There are hollies that look like the traditional Christmas holly, some with shiny berries and leaves and some with duller berries and leaves, hollies that look like boxwoods, hollies that grow tall and skinny, hollies that grow wide and shrubby, hollies that grow as large trees, and hollies that are native. My favorite by far is the Ilex opaca, the American holly.
Photo of Ilex opaca from Wikimedia Commons
This photo shows the Ilex opaca's deep green leaves with its shallow cuts. The English holly, Ilex aquifolium, has much shinier, lustrous leaves with deeper cuts and is the one that is probably most recognized as the preferred decoration for our mantles and railings in our homes. But I love the not so showy leaves of the Ilex opaca. The berries, which here are still green, do turn red, but a duller red than the Ilex aquifolium. For some reason, the less shiny nature of the American holly appeals to me. And the fact that it's native is a big plus for our gardens and landscapes. It will attract many more beneficial insects for our gardens and we'll get the bonus of much more pollination for our flowers, fruits and veggies.
In homage to the glorious American holly, I've been doing some reading and researching its history and uses in our homes. Here is some of what I've learned.
The American holly naturally grows in the deep woods, is a mid-story tree, and is the state tree of Delaware. These holly trees were noticed by the Pilgrims who landed in our country the week before Christmas in 1620 on the coast of Massachusetts. When they saw it, the American holly reminded them of their native English holly, Ilex aquifolium, which was a symbol of Christmas in England and much of Europe.
Ilex opaca is the only native North American holly that reaches tree size and proportion. It's slow growing, but some cultivars will attain 6" of growth a year. American holly naturally grows to a small to medium tree of about 40-50' tall in optimum conditions of moist, organic, acidic, well-drained soil. It is found in North American from Massachusetts down to Florida. As with most broadleaved evergreens, it should be protected from winter sun and winds to prevent scorching of its leaves.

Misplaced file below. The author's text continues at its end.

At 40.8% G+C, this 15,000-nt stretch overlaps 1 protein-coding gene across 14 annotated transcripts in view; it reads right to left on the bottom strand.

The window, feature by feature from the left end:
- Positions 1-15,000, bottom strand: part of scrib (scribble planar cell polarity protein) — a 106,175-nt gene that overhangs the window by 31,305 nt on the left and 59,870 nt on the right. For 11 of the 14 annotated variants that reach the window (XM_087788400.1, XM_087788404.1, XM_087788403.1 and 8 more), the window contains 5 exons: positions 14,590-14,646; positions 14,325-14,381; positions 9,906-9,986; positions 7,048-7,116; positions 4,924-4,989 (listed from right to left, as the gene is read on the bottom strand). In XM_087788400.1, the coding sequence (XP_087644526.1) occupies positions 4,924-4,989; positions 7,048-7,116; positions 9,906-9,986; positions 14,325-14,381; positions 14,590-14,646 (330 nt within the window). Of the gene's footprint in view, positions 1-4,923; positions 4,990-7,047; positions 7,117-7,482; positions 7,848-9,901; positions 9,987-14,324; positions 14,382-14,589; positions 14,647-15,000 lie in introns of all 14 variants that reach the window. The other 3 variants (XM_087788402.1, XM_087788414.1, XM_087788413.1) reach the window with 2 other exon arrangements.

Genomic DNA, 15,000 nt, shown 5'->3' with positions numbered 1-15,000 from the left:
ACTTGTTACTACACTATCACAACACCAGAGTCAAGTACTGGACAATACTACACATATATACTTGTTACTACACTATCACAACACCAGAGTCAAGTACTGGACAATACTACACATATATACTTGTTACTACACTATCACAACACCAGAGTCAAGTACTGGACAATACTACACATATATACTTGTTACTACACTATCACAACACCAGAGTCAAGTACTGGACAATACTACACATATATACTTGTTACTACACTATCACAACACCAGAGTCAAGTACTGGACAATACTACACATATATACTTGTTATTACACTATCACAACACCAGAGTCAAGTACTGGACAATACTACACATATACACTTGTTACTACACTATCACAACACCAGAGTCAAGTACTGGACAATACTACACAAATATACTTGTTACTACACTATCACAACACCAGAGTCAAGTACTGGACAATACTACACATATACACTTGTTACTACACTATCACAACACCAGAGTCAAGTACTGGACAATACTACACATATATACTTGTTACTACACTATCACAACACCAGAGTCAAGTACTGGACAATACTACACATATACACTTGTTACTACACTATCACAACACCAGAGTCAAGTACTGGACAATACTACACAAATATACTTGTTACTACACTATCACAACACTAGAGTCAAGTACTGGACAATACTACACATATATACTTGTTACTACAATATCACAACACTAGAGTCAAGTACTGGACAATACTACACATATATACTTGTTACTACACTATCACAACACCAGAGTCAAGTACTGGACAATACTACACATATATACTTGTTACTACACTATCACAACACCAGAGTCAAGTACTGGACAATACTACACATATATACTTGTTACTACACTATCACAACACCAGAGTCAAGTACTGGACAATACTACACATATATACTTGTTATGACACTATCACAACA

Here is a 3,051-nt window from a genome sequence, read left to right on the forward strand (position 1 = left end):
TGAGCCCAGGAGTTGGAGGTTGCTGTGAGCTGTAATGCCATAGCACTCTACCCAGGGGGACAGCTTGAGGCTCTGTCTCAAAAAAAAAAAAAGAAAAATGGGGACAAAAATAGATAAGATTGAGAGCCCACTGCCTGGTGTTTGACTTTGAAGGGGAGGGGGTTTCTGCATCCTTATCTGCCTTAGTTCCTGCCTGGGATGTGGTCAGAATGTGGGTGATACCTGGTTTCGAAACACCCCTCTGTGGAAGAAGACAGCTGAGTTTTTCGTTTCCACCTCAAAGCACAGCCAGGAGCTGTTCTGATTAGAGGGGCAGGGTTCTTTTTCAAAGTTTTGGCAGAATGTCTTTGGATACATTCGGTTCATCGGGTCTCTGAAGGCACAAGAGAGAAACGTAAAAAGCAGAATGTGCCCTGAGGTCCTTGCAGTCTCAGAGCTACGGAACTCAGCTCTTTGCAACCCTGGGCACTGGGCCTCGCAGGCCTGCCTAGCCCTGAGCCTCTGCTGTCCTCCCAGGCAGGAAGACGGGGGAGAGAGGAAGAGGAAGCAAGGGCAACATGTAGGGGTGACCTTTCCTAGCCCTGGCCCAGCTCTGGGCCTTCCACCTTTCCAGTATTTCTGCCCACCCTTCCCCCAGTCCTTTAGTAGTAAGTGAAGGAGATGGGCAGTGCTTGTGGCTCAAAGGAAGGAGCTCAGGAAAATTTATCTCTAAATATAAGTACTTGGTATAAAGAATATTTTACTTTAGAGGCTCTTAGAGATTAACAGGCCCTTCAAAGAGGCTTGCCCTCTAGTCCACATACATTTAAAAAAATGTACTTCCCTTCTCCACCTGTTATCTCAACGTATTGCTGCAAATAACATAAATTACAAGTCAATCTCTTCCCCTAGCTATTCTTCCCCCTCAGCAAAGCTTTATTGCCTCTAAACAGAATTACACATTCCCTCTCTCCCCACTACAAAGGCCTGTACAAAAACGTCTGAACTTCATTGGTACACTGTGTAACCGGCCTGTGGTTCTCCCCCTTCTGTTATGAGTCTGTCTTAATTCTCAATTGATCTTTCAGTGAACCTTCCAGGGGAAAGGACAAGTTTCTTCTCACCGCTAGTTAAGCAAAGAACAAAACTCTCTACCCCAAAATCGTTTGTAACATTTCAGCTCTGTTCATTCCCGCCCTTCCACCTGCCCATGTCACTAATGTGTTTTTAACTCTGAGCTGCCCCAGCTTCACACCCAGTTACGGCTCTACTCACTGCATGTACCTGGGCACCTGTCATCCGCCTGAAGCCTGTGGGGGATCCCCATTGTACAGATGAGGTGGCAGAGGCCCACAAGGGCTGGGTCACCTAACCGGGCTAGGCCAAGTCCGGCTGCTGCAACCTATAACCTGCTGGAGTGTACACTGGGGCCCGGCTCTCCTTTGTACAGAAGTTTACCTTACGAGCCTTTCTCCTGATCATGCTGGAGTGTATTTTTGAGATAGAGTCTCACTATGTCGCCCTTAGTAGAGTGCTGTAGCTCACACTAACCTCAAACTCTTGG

There are many good cultivars of Ilex opaca for our North American gardens. Some for northern states are 'Croonenburg', 'Old Heavyberry', and 'Miss Helen', and for southern states 'Savannah' is a great choice.
"Considered by many gardeners the finest tree-type evergreen holly. Over the years, over 1000 cultivars have been named." - Michael Dirr, Dirr's Hardy Trees and Shrubs.
Many poems and songs have featured the holly. A Christmas poem in an almanac of 1695 begins:
'With holly and ivy so green and so gay,
We deck up our houses as fresh as the day.'
And even King Henry VIII used holly to help describe his love for one of his many ladies in "Green Groweth the Holly" from Poetry of the English Renaissance 1509-1660. The poem begins:
Green groweth the holly, so doth the ivy.
Though winter blasts blow never so high,
Green groweth the holly.
As the holly groweth green
And never changeth hue,
So am I, and ever hath been,
Unto my lady true.
After reading this poem, Ilex opaca, American holly, will forever have a much more romantic meaning for me. It's reassuring to know that some things in life stay the same and can have so many uses and meanings for so many different gardens and people.
So go out there and find some native American holly in the woods for your decorations this holiday season. Merry Christmas and Happy Holidays to all of my gardening friends!